Fairytale drawings.

The following are pages from a unwritten story. (I love Abby Wentworth’s title, “Characters from an untold story,” which graced an art show she did at Resurrect Art a couple of years ago. I wish that I had thought of it first, so I could steal it. The show was beautiful, as well.)

Page 9, in which there is a woman caught in a tree, a curly-horned, faithful dog, and a peacock. Pen and ink.

Page 9, in which there is a woman caught in a tree, a curly-horned, faithful dog, and a peacock. Pen and ink.

The method was unusual, and I’m pretty reluctant to expose myself lest it come across as cheating: I used the photocopier to make these pictures. I drew a simple boarder and continued to copy and fill it in as I went along, blacking out some pieces and adding to others. This is why the center of each picture is different but the edges have a lot of similarities. As I write this, I wonder if viewers might judge me for exposing myself…

Page 10, in which the woman runs away and some birds hatch in their nest. Pen and ink.

Page 10, in which the woman runs away and some birds hatch in their nest. Pen and ink.

Influences for this style included, especially, the wonderful and amazing Jan Brett. She does the most beautiful borders, I’m convinced, in the world. I’ve looked at her copy of “Beauty and the Beast” for hours. You probably should, too. Because it’s amazing.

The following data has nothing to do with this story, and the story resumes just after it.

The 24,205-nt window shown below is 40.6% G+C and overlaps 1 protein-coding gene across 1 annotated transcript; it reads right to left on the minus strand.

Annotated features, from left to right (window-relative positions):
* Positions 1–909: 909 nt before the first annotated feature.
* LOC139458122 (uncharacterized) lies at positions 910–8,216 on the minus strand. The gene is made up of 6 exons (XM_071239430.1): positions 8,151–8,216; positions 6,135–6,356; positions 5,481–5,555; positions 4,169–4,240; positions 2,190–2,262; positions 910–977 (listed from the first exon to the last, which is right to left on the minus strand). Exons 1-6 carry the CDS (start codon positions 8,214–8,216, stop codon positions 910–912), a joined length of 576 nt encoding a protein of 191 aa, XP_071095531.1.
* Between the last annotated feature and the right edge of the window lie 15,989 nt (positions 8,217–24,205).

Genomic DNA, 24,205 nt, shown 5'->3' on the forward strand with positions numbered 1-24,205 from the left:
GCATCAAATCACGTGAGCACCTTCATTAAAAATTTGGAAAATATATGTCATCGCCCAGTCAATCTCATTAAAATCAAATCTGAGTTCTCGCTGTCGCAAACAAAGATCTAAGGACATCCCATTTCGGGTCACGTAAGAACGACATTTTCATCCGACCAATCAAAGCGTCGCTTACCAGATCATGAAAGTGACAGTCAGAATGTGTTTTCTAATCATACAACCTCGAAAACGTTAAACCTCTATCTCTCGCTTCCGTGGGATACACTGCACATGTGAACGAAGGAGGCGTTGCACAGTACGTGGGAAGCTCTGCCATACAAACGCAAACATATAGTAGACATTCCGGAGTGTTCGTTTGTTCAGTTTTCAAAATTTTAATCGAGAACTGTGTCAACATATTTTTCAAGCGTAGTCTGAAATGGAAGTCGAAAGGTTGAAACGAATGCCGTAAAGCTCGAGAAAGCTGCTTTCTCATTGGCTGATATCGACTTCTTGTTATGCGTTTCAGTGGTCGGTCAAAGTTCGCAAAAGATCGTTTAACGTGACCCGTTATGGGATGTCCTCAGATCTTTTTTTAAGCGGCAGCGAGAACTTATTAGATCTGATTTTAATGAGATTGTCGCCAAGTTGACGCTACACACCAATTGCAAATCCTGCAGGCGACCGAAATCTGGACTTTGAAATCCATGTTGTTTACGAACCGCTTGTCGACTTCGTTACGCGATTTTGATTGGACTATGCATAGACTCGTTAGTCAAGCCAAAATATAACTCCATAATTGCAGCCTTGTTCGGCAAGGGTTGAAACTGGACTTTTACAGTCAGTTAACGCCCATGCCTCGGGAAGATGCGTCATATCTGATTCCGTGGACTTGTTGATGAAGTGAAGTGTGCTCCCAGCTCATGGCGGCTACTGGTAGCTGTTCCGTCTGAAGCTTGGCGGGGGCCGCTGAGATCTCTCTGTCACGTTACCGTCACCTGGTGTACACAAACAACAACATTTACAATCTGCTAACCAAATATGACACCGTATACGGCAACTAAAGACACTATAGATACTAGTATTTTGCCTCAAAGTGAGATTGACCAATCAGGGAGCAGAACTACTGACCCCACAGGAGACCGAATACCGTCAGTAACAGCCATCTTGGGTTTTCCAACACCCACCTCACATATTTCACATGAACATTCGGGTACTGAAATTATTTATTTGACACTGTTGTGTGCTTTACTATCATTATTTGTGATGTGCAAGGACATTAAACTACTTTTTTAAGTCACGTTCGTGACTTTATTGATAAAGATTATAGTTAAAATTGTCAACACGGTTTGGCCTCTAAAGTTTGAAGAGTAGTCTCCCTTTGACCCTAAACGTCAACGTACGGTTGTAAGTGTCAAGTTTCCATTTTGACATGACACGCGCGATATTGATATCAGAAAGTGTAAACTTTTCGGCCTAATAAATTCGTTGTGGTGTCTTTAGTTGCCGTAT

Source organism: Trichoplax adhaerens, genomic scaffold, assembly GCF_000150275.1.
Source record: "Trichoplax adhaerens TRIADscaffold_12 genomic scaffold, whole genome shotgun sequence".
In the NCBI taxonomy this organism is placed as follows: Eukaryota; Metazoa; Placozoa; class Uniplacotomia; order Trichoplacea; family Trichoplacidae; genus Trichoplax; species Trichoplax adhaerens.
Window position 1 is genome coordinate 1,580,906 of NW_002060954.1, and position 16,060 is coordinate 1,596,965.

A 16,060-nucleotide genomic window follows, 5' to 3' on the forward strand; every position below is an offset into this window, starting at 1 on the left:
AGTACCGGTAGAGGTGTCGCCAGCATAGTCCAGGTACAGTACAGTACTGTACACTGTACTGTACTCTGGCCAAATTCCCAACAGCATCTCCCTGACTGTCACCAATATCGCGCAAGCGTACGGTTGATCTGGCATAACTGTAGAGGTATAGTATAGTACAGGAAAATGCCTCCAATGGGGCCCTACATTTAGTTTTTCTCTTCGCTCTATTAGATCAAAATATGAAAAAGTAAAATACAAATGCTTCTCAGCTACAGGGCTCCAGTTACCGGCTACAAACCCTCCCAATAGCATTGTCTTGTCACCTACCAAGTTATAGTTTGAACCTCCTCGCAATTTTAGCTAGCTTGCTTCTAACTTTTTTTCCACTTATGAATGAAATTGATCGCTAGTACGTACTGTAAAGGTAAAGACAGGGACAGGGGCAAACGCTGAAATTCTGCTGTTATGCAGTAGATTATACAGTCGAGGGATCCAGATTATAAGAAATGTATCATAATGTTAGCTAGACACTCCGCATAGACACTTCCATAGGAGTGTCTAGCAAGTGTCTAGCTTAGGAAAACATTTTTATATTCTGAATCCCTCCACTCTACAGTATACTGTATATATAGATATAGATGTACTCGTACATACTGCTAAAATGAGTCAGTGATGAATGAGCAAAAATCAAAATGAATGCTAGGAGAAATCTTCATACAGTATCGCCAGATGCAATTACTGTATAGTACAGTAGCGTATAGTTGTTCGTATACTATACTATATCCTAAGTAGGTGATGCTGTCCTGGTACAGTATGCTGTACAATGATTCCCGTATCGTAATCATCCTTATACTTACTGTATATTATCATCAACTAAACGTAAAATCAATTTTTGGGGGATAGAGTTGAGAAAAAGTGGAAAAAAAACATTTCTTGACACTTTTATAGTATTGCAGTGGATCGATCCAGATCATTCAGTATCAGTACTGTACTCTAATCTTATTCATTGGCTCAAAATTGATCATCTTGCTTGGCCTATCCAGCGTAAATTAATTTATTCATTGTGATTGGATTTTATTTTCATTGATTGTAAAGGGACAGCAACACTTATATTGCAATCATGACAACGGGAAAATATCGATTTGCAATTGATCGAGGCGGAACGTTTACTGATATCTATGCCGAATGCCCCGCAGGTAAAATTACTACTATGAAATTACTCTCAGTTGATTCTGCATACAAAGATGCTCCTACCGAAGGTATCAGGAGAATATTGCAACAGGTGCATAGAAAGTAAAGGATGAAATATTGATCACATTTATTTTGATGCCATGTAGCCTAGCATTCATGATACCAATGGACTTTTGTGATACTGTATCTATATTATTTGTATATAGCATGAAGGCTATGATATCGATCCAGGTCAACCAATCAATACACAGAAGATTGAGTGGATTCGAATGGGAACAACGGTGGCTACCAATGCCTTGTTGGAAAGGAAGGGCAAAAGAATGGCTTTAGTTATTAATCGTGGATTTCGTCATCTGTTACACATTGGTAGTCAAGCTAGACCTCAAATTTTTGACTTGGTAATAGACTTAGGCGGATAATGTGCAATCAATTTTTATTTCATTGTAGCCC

Page 11, in which the lady climbs a ladder while the curly-horned dog guards the cabin below. Pen and ink.

Page 11, in which the lady climbs a ladder while the curly-horned dog guards the cabin below. Pen and ink.

Taking cues from Jan Brett and other inspirational artists, I amused myself by creating simple stories within each page that followed each other. Notice, if you will, (and here I’m not sure I want to tell you my secrets, either, in case the joy is in the discovery) the bird’s nest in the left hand corner, the placement of the cabin and castle, and the butterfly at right.

Page 13, in which a child and her dog run down a hillside. Pen and ink.

Page 13, in which a child and her dog run down a hillside. Pen and ink.

The story might seem a little dark, but I’m unapologetic, as that’s part of the great tradition of old children’s stories: see the original “Little Mermaid,” among others.

Page 14, in which there is a butterfly. Pen and ink.

Page 14, in which there is a butterfly. Pen and ink.

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